Mar 20, 2023  
2008-2009 Graduate Studies Bulletin 
2008-2009 Graduate Studies Bulletin [ARCHIVED BULLETIN]

Literacy Studies

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Associate Professor Goodman, Chairperson, 291 Hagedorn Hall, (516) 463-5372,

Professor Taylor
Associate Professors Cohen, Flurkey, Garcia, Henry, Zaleski
Assistant Professor McGinnis
Associate Professor Garcia, Director of the Reading/Writing Learning Clinic

The Reading/Writing Learning Clinic offers noncredit clinical services for the University and for the community-at-large.

The department of literacy studies offers a Master of Science in Education in Literacy Studies with either an elementary or secondary emphasis; a Master of Science in Education in Literacy Studies and Special Education; a Master of Arts in the Teaching of Writing; a Certificate of Advanced Study in Literacy Studies; a Professional Diploma in Advanced Literacy Studies; a Doctor of Education in Literacy Studies; and a Doctor of Philosophy in Literacy Studies.

Program Statement

The faculty in literacy studies is committed to the exploration of issues of literacy and social justice. Our degree programs have been updated and are designed to maximize opportunities for students to work closely with a faculty that is committed to excellence in teaching. The faculty has received national and international recognition for their research and scholarship. They are committed to providing students in literacy studies with opportunities to participate in intellectual discussions that frame current understandings of school literacy practices and literacy practices that occur in family and community settings. The Literacy Studies Department provides support for families and communities as well as teachers and students in the New York metropolitan area.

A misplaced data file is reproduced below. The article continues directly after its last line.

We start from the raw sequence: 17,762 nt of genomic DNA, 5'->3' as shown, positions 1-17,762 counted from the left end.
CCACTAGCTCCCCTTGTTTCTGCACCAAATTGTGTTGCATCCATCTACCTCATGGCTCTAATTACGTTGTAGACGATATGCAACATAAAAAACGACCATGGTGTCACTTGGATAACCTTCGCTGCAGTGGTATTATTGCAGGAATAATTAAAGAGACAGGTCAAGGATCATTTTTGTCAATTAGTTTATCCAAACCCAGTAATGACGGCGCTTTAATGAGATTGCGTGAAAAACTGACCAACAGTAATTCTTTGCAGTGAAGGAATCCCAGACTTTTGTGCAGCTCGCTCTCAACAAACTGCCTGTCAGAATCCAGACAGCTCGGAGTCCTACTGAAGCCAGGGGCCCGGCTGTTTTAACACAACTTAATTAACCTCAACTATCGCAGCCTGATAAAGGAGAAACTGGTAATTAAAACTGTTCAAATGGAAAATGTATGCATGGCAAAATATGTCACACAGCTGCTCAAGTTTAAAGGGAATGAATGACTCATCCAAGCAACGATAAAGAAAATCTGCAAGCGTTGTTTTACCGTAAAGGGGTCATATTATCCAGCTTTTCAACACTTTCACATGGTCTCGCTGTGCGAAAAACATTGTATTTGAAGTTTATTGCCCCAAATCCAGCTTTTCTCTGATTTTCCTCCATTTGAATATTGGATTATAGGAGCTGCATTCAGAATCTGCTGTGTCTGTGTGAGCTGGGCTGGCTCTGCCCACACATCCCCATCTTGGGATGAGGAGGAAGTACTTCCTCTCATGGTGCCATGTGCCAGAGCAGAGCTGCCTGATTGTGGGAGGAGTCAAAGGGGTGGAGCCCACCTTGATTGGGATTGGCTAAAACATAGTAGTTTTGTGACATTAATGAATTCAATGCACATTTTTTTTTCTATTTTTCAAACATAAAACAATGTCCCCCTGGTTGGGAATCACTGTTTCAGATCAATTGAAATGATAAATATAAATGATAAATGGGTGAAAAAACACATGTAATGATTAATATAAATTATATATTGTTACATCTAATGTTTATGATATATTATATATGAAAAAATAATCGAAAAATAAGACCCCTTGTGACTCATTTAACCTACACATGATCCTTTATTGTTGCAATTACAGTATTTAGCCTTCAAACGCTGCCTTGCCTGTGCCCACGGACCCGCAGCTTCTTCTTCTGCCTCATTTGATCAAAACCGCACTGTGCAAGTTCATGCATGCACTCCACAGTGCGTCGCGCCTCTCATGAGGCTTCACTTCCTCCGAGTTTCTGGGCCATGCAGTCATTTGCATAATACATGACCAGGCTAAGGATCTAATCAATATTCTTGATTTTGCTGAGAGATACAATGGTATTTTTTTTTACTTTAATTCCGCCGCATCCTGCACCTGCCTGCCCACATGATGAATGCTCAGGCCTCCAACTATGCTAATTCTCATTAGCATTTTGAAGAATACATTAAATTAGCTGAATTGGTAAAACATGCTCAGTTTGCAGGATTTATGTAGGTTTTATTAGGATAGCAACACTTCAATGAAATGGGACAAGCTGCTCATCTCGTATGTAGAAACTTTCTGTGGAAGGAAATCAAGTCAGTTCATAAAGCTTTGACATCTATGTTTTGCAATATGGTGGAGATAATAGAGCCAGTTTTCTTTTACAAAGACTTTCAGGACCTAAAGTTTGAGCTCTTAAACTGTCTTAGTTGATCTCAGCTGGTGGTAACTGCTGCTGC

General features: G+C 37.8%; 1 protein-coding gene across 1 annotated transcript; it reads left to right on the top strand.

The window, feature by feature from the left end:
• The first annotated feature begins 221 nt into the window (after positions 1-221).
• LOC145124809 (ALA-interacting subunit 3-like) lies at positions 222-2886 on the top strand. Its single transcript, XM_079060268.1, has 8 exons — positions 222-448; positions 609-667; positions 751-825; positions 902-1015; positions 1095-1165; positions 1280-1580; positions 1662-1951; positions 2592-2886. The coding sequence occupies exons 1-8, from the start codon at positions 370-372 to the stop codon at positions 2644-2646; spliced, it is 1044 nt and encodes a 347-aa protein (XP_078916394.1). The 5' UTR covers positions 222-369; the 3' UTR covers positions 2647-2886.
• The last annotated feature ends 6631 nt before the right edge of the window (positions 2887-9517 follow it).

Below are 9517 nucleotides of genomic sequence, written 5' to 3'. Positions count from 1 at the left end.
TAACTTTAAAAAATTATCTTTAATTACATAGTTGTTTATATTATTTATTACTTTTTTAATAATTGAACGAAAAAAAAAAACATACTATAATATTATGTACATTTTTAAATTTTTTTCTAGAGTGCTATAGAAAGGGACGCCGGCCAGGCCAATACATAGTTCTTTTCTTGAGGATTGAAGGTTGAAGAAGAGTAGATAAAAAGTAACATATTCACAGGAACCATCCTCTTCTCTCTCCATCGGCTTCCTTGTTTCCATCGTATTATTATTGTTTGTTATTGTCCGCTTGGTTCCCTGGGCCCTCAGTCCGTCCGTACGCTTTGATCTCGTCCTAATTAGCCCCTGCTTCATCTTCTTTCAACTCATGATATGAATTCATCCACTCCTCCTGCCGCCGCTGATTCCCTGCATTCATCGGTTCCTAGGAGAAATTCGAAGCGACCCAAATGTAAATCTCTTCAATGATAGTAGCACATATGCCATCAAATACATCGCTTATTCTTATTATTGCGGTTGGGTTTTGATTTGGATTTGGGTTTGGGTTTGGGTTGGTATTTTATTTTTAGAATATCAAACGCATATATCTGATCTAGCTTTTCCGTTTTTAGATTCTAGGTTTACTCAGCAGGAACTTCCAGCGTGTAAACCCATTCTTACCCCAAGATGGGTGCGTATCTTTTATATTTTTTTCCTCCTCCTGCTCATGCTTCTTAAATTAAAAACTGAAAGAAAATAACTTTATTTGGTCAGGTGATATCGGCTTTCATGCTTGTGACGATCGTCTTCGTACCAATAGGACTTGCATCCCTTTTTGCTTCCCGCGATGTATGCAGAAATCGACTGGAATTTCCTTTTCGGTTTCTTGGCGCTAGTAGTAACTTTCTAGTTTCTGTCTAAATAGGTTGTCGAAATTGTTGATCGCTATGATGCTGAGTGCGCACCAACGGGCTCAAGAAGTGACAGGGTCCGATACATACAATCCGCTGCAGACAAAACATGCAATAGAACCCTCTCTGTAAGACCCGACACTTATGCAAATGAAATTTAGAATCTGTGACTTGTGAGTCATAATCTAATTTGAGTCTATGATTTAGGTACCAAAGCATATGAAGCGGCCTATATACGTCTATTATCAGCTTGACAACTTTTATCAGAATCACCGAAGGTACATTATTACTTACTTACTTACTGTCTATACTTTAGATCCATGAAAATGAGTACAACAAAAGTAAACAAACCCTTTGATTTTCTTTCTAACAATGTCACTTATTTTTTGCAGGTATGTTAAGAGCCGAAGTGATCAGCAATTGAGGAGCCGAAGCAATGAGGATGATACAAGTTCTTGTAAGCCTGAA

Our programs prepare effective literacy educators who will work at the crossroads of home, school, and community discourses to forge instruction that is meaningful and life-affirming to learners. Our students will engage in critical explorations of:

  1. literacy practices in schools;
  2. local and vernacular literacies of families and communities;
  3. the relationships between literacy and social class, ethnicity, race, gender, poverty, language of origin and disability.

Graduate students will join with faculty in a critical exploration of the ways in which students are taught to read and write in schools in urban, suburban, and rural communities. Attention is paid to the relationship between oral and written language from a variety of perspectives—social, cognitive, phonological, syntactic, semantic, and pragmatic. Faculty share the belief that all students bring rich language and literacy backgrounds to school that serve as a resource for learning. Graduate students will view theory and practice as inseparable and will possess the ability to engage in reflective practice.


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